Theses, Dissertations, and other Required Graduate Degree Essays

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This collection contains digitized SFU theses except for those theses submitted within the last 12 months. If you cannot find the thesis you are looking for please search Recently Submitted Theses as it may be a recently submitted thesis and thus not yet available in Summit.

Fear and loathing on public transportation: Applying a spatial framework to crime patterns on Vancouver's Canada Line SkyTrain System

Date created: 
2017-09-25
Abstract: 

The expansion of mass forms of public transportation systems have often been resisted due to fears and concerns over an increased level of crime. The following study seeks to determine whether the SkyTrain’s Canada Line has increased levels of reported crime in six criminal offence categories: commercial burglary, residential burglary, mischief, theft, theft from vehicle, and theft of vehicle between January 2003 and December 2015 in Vancouver, British Columbia. Time series regression, panel data analysis, and spatial point pattern tests are applied to determine whether such concerns should be merited or disregarded in the study of crime and transportation. Results demonstrate that census tracts that host a Canada Line SkyTrain station do not increase levels of crime. Rather, census tracts that host multiple SkyTrain stations and/or are situated in socially disorganized neighbourhoods are at a higher level of risk for criminal victimization. These findings are critical in removing the negative stigma surrounding mass forms of public transportation systems. Additionally, these results assist local police, transit authorities, and urban planners to create appropriate crime prevention strategies to prevent crime while restructuring public discourse about the potential criminogenic effects from public transportation systems.

Document type: 
Thesis
File(s): 
Senior supervisor: 
Martin Andresen
Department:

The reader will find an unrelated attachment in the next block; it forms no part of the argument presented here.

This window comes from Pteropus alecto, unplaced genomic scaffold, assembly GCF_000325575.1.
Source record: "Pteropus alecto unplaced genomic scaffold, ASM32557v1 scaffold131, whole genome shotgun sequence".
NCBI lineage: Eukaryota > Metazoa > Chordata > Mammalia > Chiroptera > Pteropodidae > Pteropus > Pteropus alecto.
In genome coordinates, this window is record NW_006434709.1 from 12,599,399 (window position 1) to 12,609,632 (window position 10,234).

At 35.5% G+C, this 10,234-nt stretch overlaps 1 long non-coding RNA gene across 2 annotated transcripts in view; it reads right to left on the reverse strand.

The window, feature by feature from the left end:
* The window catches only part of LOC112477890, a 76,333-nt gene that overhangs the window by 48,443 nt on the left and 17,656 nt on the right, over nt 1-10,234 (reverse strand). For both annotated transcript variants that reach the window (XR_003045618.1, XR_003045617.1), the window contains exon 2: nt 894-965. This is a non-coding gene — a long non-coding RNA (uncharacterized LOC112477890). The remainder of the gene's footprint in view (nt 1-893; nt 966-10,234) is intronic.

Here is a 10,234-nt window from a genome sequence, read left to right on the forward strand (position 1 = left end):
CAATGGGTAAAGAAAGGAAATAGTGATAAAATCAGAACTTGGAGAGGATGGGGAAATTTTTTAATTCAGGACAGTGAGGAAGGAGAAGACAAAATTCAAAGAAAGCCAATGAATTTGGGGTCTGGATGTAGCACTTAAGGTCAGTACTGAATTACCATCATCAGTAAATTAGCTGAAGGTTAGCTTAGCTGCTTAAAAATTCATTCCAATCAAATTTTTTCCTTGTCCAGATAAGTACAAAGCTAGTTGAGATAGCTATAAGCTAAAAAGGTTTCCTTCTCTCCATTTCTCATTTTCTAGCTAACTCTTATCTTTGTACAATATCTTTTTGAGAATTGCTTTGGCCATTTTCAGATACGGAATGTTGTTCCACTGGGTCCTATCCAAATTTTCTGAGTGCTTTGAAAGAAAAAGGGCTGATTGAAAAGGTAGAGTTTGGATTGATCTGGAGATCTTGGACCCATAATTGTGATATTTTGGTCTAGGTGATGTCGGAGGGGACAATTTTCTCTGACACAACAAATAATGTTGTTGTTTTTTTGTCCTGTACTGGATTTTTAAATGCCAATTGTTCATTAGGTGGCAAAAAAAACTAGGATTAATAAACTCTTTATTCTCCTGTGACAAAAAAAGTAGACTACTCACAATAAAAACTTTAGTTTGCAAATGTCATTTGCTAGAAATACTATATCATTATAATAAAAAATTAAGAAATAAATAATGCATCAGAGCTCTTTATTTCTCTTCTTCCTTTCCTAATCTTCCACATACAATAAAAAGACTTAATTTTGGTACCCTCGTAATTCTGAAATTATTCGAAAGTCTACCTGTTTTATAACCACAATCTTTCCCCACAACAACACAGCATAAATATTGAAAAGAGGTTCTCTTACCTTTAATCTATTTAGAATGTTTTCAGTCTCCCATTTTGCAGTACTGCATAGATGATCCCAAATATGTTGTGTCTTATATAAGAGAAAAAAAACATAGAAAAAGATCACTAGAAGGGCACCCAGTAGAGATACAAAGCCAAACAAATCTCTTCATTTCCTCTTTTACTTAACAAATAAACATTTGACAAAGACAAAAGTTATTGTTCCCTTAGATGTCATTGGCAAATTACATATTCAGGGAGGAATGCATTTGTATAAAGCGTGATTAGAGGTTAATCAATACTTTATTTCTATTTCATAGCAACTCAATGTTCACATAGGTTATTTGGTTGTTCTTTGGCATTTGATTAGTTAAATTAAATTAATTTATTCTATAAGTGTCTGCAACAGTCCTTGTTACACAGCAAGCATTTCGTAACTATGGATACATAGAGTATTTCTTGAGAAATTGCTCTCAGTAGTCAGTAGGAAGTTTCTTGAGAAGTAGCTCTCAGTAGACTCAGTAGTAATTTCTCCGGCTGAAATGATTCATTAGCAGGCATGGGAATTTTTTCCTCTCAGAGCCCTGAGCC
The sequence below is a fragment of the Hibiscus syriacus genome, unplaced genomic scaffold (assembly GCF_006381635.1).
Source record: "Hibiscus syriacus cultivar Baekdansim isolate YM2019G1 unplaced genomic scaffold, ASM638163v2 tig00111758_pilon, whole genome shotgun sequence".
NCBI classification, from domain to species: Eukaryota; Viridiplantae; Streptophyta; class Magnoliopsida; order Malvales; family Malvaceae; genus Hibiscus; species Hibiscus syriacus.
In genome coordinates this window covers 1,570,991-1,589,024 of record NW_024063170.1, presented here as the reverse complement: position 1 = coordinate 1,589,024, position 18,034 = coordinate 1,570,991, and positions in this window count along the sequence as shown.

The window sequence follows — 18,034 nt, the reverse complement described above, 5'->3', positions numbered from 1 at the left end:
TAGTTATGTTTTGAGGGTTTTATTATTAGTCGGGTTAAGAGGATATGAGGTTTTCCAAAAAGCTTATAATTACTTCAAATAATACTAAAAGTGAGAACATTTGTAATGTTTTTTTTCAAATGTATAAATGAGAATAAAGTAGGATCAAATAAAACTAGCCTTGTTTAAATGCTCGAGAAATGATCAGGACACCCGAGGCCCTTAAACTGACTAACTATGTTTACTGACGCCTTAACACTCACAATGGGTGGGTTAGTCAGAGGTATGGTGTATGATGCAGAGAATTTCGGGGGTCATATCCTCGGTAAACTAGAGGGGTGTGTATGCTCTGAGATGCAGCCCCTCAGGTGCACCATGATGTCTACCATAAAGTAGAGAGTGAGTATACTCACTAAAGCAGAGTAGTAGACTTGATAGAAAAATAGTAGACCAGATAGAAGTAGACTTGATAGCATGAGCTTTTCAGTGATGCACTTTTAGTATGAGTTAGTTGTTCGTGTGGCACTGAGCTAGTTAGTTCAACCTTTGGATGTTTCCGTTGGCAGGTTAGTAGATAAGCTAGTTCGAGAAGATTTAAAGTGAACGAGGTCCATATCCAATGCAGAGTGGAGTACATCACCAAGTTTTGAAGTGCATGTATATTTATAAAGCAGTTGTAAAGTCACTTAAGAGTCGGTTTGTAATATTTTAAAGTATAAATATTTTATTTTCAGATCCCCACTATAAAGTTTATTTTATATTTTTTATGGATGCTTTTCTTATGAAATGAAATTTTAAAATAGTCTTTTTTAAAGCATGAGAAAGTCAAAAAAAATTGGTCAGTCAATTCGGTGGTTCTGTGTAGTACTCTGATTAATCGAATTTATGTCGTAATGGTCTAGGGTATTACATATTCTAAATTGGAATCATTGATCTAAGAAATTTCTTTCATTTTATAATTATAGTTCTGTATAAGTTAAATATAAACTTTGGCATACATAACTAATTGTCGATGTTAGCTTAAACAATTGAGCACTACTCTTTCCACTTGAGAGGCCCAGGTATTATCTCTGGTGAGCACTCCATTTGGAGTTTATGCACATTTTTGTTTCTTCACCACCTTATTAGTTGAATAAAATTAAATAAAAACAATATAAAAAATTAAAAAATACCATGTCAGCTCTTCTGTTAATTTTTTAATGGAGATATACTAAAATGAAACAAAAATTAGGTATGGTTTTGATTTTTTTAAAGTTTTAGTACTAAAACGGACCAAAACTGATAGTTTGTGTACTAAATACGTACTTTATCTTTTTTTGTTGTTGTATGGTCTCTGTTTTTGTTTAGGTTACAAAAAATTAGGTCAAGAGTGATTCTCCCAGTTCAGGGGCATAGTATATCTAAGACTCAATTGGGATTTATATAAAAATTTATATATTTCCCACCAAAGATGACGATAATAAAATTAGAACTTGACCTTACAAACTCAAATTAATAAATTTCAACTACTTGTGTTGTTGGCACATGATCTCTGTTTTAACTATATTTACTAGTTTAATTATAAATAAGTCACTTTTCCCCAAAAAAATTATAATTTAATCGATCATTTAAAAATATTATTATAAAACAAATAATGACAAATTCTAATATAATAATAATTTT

Arts & Social Sciences: School of Criminology
Thesis type: 
(Thesis) Ph.D.

Assessing the ecological and socioeconomic impacts of the lionfish invasion in the Wider Caribbean Region

Author: 
Date created: 
2017-09-11
Abstract: 

Environmental changes of different scales and magnitudes are occurring at an alarming pace throughout the globe. As natural and human systems resist, cope, and/or adapt to global changes, new equilibrium states might be reached. To understand these changes we need to obtain information relevant to both biological and human systems and the interactions within and between them. My thesis combines approaches from ecology and socioeconomic to investigate the impacts of a specific stressor - invasive Indo-Pacific lionfish - on coral reef ecosystems. First, I explore how this invasion has changed trophic interactions and food web dynamics of coral reef fish communities. Second, I investigate how the impacts of an invasive predator can scale up to affect and change socioeconomic systems associated with natural systems. I found that the trophic niche of lionfish has changed over time, concomitant with large changes in native fish prey abundance. I also found that lionfish predation is having impacts on energy flow through coral reef fish communities even in the absence of marked changes in fish community structure. Combined, these changes could affect ecosystem function. I also present some of the first evidence of economic impacts of this invasion in regions that depend on reef-related tourism. I show that reductions in lionfish abundance through management actions should be beneficial to the reef tourism industry, and that tourist user fees are an acceptable means of financing such actions. As new management strategies are explored, the popularity of lionfish tournaments (derbies) has increased, premised on the idea that involving the public could help to tackle this invasion. However, my results show that such events are most likely to be successful only when lionfish densities are high and where there is a large pool of participants. This dissertation sheds light on the need to study and manage the impacts of biotic invasions from a multidisciplinary and integrated perspective since impacts will rarely be limited to the natural system affected by invaders.

Document type: 
Thesis
File(s): 
Senior supervisor: 
Isabelle M. Côté
Department: 
Science: Biological Sciences Department
Thesis type: 
(Thesis) Ph.D.

Marriage migrants: American women navigating immigration and intercultural marriage

Date created: 
2017-12-07
Abstract: 

Based on eight semi-structured interviews from June 2016 with American women married to German spouses and living as immigrants in the state of Baden-Württemberg, Germany, the aim of this study is uncover how this group experiences immigration and integration. Taking a feminist perspective and grounded within standpoint theory, I argue that the combinations of their American citizenship, gender, position within intercultural marriage and immigration status, creates a unique immigration and integration experience for this group in Germany. Findings reveal the following intricacies within intercultural marriages, the challenges that female immigrants and mothers face, the importance of language in integration, the role that American citizenship plays in immigration and the emotional struggle to find a sense of belonging as immigrant newcomers.